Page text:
The death of Supreme Court Justice Antonin Scalia on Saturday ends a legacy of racism, sexism, xenophobia and homophobia as well as persistent opposition to same-sex marriage and funding for Planned Parenthood. The passing of Justice Scalia most importantly presents an opportunity to even the playing field after generations of oppression and discrimination, as colorblindness in the college admissions process perpetuates the racial achievement gap in higher education.
Scalia’s death affects the outcome of Fisher v. University of Texas at Austin, a case currently before the Supreme Court in which the plaintiff, Fisher, argues that her rejection from the University violated her 14th amendment right to equal protection. According to Fisher, the University rejected her in order to accept a minority applicant with lesser credentials due to affirmative action policies. With Scalia gone, it is likely that the outcome of the case will change from a predicted 5-3 decision in favor of the conservative side, dismantling affirmative action in admissions, to a 4-3 decision. Since Justice Elena Kagan has recused herself from the case, Justice Anthony Kennedy currently serves as the swing vote. Certainly, the rhetoric surrounding the conservative wing of the Supreme Court illustrates why Kennedy’s decision will either destroy or preserve civil liberties in this country.
Scalia made his opinions on the case clear in December when he remarked the following: “There are those who contend that it does not benefit African-Americans to get them into the University of Texas, where they do not do well, as opposed to having them go to a less advanced school, a slower-track school where they do well … Maybe [the University of Texas] ought to have fewer. And maybe … when you take more, the number of blacks, really competent blacks, admitted to lesser schools, turns out to be less. And I don’t think it stands to reason that it’s a good thing for the University of Texas to admit as many blacks as possible.”
Of course, it is inherently unjustified for a white male of sound socioeconomic standing to speak on or understand — let alone decide or resolve — what constitutes the experiences of black Americans. According to the Cornell Legal Institute, affirmative action is “a set of procedures designed to eliminate unlawful discrimination between applicants, remedy the results of such prior discrimination, and prevent such discrimination in the future.” With this understanding in mind, Scalia’s comments actually have little to do with the constitutionality of affirmative action and more to do with his own perception of black Americans as inherently inferior.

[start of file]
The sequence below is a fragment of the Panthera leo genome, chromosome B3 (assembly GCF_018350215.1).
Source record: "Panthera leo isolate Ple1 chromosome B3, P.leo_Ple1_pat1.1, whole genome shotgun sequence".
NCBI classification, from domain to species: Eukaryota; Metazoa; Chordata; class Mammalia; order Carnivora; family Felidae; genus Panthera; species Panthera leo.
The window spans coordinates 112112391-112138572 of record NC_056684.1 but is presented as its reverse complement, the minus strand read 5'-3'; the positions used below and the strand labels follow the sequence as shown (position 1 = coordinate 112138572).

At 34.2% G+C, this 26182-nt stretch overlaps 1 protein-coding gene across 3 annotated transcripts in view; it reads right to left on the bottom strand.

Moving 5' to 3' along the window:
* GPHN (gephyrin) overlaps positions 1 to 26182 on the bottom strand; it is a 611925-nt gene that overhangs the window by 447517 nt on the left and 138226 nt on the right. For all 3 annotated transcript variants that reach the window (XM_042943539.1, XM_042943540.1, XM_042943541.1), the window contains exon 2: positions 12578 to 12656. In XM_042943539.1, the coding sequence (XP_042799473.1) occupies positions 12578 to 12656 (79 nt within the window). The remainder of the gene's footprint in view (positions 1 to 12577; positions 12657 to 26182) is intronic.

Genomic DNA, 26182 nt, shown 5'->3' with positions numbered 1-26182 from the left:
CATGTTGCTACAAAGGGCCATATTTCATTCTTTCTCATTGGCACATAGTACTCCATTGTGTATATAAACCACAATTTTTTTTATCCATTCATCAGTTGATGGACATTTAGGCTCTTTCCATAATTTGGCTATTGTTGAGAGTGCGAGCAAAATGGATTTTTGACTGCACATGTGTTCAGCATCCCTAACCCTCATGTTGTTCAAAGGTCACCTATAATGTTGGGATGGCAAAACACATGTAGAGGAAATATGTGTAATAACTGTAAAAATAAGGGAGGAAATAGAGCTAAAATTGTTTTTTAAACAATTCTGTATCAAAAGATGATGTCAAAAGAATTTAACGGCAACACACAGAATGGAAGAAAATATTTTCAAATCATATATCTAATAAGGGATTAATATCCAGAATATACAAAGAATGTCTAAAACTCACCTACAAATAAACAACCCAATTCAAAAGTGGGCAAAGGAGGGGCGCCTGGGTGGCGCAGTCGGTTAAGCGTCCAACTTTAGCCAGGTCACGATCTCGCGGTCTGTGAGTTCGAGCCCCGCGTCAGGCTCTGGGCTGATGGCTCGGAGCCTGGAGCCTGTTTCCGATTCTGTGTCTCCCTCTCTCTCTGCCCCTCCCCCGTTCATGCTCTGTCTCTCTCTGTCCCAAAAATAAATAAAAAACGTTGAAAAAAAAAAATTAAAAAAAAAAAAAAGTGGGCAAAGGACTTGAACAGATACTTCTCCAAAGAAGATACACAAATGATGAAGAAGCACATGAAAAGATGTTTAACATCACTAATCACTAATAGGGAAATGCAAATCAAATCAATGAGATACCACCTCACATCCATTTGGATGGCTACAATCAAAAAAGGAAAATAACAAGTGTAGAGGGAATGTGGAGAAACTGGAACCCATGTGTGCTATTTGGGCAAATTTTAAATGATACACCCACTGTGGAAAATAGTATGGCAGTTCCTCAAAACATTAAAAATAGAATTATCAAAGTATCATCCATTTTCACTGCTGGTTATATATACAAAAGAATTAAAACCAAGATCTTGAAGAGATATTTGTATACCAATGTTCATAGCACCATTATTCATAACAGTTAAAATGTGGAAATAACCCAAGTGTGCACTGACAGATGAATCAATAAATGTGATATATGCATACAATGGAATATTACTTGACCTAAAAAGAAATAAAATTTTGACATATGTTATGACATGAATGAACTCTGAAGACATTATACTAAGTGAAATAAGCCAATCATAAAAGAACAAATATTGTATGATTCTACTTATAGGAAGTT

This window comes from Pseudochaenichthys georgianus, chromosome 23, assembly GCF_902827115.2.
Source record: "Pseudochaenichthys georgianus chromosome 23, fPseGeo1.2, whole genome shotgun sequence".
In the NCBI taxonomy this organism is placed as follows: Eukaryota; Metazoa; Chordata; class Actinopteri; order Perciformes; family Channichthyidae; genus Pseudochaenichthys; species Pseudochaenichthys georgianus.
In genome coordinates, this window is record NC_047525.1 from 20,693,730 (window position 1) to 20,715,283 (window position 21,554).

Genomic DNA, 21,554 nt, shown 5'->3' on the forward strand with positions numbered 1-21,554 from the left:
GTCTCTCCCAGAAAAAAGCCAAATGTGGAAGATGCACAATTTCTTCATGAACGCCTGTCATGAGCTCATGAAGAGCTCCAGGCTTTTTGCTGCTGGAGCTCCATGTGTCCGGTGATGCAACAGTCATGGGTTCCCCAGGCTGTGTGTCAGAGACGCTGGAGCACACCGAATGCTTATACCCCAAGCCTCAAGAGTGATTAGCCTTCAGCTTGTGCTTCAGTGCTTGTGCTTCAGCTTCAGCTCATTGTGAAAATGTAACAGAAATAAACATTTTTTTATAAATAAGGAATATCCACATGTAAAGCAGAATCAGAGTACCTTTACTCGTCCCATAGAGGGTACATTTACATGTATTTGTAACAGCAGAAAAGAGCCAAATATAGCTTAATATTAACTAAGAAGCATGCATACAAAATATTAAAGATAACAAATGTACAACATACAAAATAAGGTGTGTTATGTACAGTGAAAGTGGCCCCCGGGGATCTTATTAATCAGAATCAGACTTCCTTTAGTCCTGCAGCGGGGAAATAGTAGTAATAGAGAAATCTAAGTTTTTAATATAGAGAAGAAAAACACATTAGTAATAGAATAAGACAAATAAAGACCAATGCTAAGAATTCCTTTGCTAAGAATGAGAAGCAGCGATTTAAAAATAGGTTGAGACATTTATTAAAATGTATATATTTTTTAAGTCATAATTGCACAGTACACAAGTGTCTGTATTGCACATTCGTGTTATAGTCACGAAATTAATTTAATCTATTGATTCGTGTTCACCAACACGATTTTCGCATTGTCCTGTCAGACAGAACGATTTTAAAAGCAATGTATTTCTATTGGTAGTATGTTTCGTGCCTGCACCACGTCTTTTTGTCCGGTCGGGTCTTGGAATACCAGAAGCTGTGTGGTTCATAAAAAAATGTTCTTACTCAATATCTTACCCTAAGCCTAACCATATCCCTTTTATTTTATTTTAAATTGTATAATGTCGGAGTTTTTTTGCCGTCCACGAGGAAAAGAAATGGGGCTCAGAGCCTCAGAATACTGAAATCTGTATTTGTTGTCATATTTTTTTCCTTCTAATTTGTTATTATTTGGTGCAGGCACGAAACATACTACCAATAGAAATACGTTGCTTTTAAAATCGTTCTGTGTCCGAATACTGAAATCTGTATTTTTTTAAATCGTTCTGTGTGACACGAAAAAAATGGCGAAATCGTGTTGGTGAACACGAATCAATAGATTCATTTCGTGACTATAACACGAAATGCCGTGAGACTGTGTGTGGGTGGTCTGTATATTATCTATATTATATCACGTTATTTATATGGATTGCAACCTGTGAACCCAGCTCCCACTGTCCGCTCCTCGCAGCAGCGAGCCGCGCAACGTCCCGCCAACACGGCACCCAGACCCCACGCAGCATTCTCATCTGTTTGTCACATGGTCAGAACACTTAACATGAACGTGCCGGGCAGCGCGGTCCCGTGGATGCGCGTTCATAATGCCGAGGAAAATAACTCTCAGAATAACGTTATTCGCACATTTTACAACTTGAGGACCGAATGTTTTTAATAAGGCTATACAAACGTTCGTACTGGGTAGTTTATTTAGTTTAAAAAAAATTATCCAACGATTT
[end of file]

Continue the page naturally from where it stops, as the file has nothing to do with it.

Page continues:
If the college admissions process is truly a merit-based system, not one in accordance to the distribution of resources, quality or otherwise, then maybe affirmative action would be of little importance. However, affirmative action is a socially responsible, institutionalized response to the structural and systemic racism that makes up the education system in America. Moreover, affirmative action policies address the fact that the majority of low-income students are minorities — which means access to quality curriculum, supplementary materials like textbooks, tutors and online resources and teachers are disproportionately unavailable to these students.
What people — specifically white students and administrators — need to understand is that applicants do not gain admission into an institute of higher education because of their race alone. The policies set in place, however, ensure that they are not discounted or relegated to a lower status because of their race. Affirmative action is not a racial quota system, as is assumed by many, or an advantage over white or non-minority students, but an equalizer. In response to Fisher’s claim of discrimination, it is important to note that she did not get rejected because she was not black or another minority — she was rejected because she did not have the merit to gain admittance. To those who oppose affirmative action, there is no such thing as reverse racism, and no one student received admission into a university because he or she was black alone.
Scalia’s remarks regarding black students illustrate the serious need for affirmative action. If a man with an advanced law degree, who is appointed to one of the highest positions in the U.S. government and is responsible for an unbiased interpretation of the Constitution, contends that black students are unqualified for higher education, it is clear the system that governs all realms of society is racist. Assuming that black students are not worthy of top-tier universities due to their socioeconomic standing is not only ignorant but also unjustifiable.
Above all else, it is important to note that affirmative action is quite simple, though it is often misrepresented as an unfair, outdated advantage. Even if that were to be true, affirmative action would still be token at best when compared to the unfair and long-standing advantage that is white privilege. While it is ignorant to assume that all black students come from low-income neighborhoods and are as a result less prepared for university life, it is fair to say that all black students have in some form or another experienced racism — a piece of acquired knowledge white students are not only lucky enough to never be scared by but also something they are entirely unaware of. Black students, in the face of racism, adversity and prejudice, are more than capable of not only gaining admittance into top-tier institutions but also excelling in academia. Affirmative action is necessary to ensure black students receive what they rightfully deserve — a college education.
Lida Dianti is a junior majoring in international relations. Her column, “That’s So Racist!,” runs Wednesdays.